White House: Iran sanctions will 'collapse' if Congress rejects deal

White House: Iran sanctions will 'collapse' if Congress rejects deal
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Congress would damage the country if it voted to reject the nuclear agreement with Iran, the White House said Friday.

“For the United States, because of a congressional action, to isolate our country on such an important issue, would be devastating to our standing in the world,” White House press secretary Josh Earnest said.

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He noted that the U.S. negotiated the deal with the United Kingdom, France, Germany, Russia and China and said the crippling effect of international sanctions are what brought Iran to the negotiating table in the first place.

The sanctions now in place would “collapse” if Congress votes against the pact, Earnest said, removing any leverage world powers have in enforcing restrictions on Iran’s nuclear activities.

“Iran will get all the benefits of this deal without having to give up anything,” Earnest said.

The White House’s warning to lawmakers comes as it seeks to rally support for the deal in Congress. Lawmakers will have 60 days to consider the agreement before voting to approve or disapprove of it.

Members in both parties have voiced deep skepticism about the deal, and the White House must convince enough Democrats to sustain a veto from President Obama if Congress does vote to reject the agreement.

Republicans disputed that Iran would be let off the hook if Congress kills the deal, arguing U.S. sanctions are the ones that had the most devastating effect on its economy.

"Just three days after the president claimed he wanted a serious, fact-based debate on his Iran deal, this White House is already misleading Americans and only offering false choices," said Cory Fritz, a spokesman for Speaker John BoehnerJohn Andrew BoehnerTed Cruz, AOC have it right on banning former members of Congress from becoming lobbyists Ted Cruz, AOC have it right on banning former members of Congress from becoming lobbyists Rep. Amash stokes talk of campaign against Trump MORE (R-Ohio).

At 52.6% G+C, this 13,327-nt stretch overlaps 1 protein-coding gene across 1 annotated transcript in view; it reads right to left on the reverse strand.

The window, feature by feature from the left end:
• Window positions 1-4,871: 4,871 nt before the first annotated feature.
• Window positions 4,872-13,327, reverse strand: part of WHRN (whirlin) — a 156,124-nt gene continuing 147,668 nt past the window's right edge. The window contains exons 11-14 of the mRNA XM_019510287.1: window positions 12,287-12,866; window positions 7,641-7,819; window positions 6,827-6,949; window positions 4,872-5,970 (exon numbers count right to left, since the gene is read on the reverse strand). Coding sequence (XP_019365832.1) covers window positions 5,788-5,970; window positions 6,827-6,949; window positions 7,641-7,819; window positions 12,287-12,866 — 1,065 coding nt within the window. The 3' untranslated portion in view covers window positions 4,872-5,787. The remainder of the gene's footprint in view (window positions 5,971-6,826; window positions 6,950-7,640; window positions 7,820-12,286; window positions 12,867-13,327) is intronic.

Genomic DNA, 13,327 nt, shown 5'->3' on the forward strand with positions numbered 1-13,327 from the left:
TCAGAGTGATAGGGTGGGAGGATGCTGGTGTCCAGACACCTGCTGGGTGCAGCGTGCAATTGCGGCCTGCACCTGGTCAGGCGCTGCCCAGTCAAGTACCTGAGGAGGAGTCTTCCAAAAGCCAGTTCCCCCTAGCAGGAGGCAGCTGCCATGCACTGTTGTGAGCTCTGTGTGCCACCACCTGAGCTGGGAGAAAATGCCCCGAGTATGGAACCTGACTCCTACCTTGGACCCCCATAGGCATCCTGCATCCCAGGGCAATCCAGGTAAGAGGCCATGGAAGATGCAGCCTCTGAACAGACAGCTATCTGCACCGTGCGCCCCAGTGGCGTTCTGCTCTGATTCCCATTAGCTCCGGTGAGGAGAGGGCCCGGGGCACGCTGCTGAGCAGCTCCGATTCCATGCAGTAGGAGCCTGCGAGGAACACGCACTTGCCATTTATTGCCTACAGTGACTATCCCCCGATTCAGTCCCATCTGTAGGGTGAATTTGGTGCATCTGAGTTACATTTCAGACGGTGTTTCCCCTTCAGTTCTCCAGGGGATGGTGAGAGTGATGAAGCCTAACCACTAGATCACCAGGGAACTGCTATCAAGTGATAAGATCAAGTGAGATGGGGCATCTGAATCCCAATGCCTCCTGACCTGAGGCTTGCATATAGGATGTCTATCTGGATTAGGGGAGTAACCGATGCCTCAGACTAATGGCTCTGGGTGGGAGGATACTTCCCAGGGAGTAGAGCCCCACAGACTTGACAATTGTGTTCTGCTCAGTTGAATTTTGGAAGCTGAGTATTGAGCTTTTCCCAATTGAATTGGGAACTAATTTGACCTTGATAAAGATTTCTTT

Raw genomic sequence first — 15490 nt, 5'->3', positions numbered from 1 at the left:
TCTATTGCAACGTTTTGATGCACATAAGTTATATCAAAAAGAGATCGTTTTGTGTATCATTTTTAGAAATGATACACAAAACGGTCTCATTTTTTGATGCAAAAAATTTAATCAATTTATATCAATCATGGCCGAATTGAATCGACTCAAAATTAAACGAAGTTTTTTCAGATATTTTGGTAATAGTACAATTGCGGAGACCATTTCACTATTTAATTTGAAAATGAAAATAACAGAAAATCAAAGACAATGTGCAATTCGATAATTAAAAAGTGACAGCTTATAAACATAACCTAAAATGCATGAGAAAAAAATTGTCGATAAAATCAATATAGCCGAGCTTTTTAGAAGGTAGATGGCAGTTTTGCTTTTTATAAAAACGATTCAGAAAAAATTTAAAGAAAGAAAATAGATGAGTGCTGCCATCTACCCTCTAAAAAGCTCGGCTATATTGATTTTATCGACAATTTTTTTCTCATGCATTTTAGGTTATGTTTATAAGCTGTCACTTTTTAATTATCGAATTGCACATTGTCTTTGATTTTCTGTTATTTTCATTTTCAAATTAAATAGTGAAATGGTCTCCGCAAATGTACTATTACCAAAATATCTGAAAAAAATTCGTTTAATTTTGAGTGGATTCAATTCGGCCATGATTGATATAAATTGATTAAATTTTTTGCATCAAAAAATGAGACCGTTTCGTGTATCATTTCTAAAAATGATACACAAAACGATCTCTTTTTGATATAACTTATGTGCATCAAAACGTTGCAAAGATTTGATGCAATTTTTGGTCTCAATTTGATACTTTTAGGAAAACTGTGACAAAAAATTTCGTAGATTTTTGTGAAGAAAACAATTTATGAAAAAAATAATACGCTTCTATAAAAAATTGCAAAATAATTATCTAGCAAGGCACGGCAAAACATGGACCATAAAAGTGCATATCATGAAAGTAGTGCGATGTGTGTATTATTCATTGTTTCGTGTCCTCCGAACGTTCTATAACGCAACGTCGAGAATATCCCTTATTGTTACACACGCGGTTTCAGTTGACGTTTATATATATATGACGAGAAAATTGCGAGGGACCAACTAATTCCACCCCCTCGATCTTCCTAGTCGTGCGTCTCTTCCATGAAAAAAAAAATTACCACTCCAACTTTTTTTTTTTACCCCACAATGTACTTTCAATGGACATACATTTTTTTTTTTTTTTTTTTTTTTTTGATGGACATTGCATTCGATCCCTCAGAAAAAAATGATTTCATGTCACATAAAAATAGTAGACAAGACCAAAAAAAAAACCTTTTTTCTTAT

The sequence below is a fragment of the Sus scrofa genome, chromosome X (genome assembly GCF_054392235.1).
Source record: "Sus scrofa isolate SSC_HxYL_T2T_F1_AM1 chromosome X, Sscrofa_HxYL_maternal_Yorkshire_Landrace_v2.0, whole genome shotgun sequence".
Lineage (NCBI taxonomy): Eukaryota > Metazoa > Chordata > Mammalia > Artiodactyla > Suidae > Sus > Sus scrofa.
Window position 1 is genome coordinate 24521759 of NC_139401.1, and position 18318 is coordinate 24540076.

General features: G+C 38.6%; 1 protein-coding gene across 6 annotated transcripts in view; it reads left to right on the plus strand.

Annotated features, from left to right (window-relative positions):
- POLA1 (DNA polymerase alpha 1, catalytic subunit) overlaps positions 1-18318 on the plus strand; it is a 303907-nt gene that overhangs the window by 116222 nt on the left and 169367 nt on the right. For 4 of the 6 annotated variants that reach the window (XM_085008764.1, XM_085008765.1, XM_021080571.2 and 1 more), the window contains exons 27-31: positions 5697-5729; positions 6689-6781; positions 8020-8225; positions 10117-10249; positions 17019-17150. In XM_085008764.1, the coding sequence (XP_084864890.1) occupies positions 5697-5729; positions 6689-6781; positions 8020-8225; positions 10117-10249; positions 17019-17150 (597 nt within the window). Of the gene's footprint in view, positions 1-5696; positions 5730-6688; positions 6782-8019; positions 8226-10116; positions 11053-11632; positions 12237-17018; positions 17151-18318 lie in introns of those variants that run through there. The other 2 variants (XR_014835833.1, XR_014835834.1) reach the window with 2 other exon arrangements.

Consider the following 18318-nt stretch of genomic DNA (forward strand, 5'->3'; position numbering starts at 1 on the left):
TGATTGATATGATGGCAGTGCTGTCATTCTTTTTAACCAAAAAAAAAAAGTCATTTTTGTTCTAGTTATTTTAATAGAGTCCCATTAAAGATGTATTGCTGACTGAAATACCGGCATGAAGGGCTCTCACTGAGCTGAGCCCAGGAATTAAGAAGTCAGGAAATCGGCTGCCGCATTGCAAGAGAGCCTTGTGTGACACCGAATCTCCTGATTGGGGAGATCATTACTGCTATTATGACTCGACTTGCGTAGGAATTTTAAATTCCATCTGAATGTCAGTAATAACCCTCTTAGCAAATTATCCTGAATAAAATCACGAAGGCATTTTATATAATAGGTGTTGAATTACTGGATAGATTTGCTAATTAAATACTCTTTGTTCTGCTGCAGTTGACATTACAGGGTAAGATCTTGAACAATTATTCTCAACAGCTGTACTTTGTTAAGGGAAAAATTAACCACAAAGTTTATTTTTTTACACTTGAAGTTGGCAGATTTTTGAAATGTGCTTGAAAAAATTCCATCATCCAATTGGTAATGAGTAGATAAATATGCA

"Is the president afraid he can’t win over the American people, and his own party in Congress, on the details of this agreement?"

Obama has said the deal, which places limits on Iran’s nuclear program in exchange for sanctions relief, is the best way to cut off Tehran’s path to a nuclear weapon while avoiding another Middle East war.

Opponents argue the deal does not permanently dismantle Iran's nuclear facilities and say sanctions relief could allow Tehran to fuel instability in the region.

Earnest brushed aside bipartisan concerns over the Obama administration’s request for the United Nations Security Council to vote on ratifying the agreement before the congressional review period is up.

He said the U.N. vote will have no impact on sanctions imposed by Congress or the president and argued the international body is showing “significant deference” to Congress by postponing implementation of the order for 90 days. Earnest said that delay would allow Congress to have “ample opportunity” to review the deal before it is formally adopted.

But senators in both political parties say by voting first, the U.N. is railroading Congress.

“Acting on it at this stage is a confusing message to an independent review by Congress over these next 60 days,” Sen. Ben CardinBenjamin (Ben) Louis CardinProposed bipartisan kidney legislation takes on kidney disease epidemic in America Lawmakers raise security concerns about China building NYC subway cars House votes to boost retirement savings MORE (Md.), the top Democrat on the Foreign Relations Committee, told reporters Thursday. “So I think it would be far better to have that vote after the 60-day review, assuming that the agreement is not effectively rejected by Congress.”

“If the United States is signing onto the United Nations program and later on we’re not part of it, what we’ll do is inconsistent with the U.N. resolution, so it would be better not to have action on the U.N. resolution,” he said.

- Updated at 3:30 p.m.